For most of our lives; physicians, hospitals, and insurance companies have used paper medical records. They controlled the flow of data, but allowed patients and others access to their records.
Researchers have developed a new method of repairing bone using a synthetic bone graft substitute material. Combined with gene therapy, they say it can mimic real bone tissue and has potential to regenerate bone in patients who have lost large areas of bone from disease or trauma.
The researchers have developed a scaffold material made from collagen and nano-sized particles of hydroxyapatite which acts as a frame for the body’s own cells and repairs bone in the damaged area using gene therapy. The cells are tricked into overproducing bone producing BMPs (proteins), encouraging regrowth of healthy bone tissue.
A new study shows that supplementation with an encapsulated fruit and vegetable juice concentrate (Juice Plus+® Orchard Blend and Garden Blend) was associated with an increase in serum beta-carotene concentrations, reduced abdominal adipose tissue and improved insulin resistance in overweight boys compared to the placebo group. These study results add to the existing body of research about the role of nutrition in promoting children's health.
Sometimes medicine just makes you want to cheer.
While still in the womb, doctors of Leyna Gonzalez discovered a benign tumor the size of a tennis ball growing on the unborn baby’s mouth.
University of Miami/Jackson Memorial Hospital Fetal Therapy Center fetal surgeon Ruben Quintero and his team came to the rescue. Using an endoscope guided by ultrasound they performed a first of its kind surgery and removed the tumor from the baby's mouth - in the 17th week of pregnancy!
A new study has found that individuals taking cholesterol-lowering statin drugs are more likely than non-users to experience decreased energy, fatigue upon exertion, or both. The researchers suggest that these findings should be taken into account by doctors when weighing risk versus benefit in prescribing statins.
Statins are among the most widely used prescription drugs on the market and therefore increased attention has focused on statins' side effects, particularly their effect on exercise. While some patients have reported fatigue or exercise intolerance when placed on statins, randomized trials had not previously addressed the occurrence of fatigue-with-exertion or impaired energy in patients on statins relative to placebo.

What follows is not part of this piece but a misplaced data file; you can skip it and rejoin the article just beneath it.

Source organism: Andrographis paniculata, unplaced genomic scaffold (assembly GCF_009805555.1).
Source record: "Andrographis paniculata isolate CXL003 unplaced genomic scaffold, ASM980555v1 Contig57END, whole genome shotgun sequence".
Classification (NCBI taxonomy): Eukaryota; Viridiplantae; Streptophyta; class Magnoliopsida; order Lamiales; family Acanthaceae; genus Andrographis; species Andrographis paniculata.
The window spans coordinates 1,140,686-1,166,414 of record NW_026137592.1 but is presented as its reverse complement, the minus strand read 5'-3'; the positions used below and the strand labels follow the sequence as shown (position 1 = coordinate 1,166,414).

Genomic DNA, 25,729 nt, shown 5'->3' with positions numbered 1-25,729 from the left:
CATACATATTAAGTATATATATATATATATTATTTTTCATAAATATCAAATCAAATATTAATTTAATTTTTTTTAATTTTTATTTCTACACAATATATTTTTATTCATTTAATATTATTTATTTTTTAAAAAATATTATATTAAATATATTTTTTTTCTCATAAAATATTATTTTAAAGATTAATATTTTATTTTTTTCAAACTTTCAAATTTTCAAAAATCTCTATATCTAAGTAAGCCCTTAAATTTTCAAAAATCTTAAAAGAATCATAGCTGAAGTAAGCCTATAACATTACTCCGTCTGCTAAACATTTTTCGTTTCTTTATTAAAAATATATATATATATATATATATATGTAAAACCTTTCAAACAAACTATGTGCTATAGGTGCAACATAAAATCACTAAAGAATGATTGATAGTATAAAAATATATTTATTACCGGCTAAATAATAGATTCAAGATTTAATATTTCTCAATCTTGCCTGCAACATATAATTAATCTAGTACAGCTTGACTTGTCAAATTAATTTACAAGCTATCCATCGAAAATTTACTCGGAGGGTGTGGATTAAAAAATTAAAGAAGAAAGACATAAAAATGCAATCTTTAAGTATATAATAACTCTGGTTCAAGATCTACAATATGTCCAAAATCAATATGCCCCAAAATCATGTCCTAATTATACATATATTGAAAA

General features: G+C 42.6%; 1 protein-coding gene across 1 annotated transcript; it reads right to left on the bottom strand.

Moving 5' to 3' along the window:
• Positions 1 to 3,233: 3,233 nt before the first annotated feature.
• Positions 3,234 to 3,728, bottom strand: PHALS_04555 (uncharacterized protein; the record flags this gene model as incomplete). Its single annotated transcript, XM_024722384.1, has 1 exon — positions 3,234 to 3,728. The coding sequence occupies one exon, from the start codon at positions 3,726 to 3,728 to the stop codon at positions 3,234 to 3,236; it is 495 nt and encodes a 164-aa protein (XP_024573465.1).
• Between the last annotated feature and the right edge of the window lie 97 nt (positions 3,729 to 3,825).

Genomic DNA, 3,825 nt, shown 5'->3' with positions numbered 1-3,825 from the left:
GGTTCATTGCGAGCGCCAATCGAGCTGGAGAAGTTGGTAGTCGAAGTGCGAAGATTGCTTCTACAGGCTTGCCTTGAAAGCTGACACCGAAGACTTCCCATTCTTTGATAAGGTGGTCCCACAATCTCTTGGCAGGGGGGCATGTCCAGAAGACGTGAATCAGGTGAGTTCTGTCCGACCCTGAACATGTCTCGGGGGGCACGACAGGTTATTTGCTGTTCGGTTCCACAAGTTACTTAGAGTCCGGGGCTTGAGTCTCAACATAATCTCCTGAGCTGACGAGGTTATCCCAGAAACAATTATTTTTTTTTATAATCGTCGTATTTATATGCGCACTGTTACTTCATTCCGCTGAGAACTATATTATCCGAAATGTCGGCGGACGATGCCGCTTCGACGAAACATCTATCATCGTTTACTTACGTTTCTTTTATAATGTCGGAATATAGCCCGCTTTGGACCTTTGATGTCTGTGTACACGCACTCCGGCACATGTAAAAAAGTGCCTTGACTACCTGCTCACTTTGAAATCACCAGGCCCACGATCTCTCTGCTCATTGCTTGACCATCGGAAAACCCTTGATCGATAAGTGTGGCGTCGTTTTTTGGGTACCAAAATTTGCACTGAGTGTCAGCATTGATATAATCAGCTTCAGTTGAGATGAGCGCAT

A team of Australian scientists has identified new genes that show identifiable changes in the blood of people with bowel cancer.
The discovery has the potential to underpin a new cost-effective blood test that would signal the early stages of bowel cancer. This test could potentially save thousands of lives by supplementing existing screening programs and encouraging those at risk to have a colonoscopy.
The research presented today is the result of over five years of scientific collaboration between Australian biotechnology company Clinical Genomics, CSIRO and the Flinders Centre for Innovation in Cancer at Flinders University in Adelaide, lead by senior investigator Professor Graeme Young.
Clinical studies, the central means by which preventive, diagnostic, and therapeutic strategies are evaluated, that were registered between 2007-2010 were dominated by small, single-center trials and contained significant heterogeneity (different in nature, difficult to compare) in methodological approaches, including the use of randomization, blinding, and data monitoring committees, according to an analysis in JAMA.
A Cedars-Sinai Heart Institute clinical trial showed that treating heart attack patients with an infusion of their own heart-derived cells helps damaged hearts re-grow healthy muscle. Patients who underwent the stem cell procedure demonstrated a significant reduction in the size of the scar left on the heart muscle by a heart attack. Patients also experienced a sizable increase in healthy heart muscle following the experimental stem cell treatments.
Should researchers be obligated to publish null results? Should they have to publish all trial data? Missing data distorts the scientific record, so that clinical decisions cannot be based on the best evidence, and that can harm patients and lead to futile costs to health systems, accoding to an editorial at BMJ.
It's no secret that a large proportion of evidence from human trials is unreported, and much of what is reported is done so inadequately but there is no real accounting for the consequences of unpublished evidence.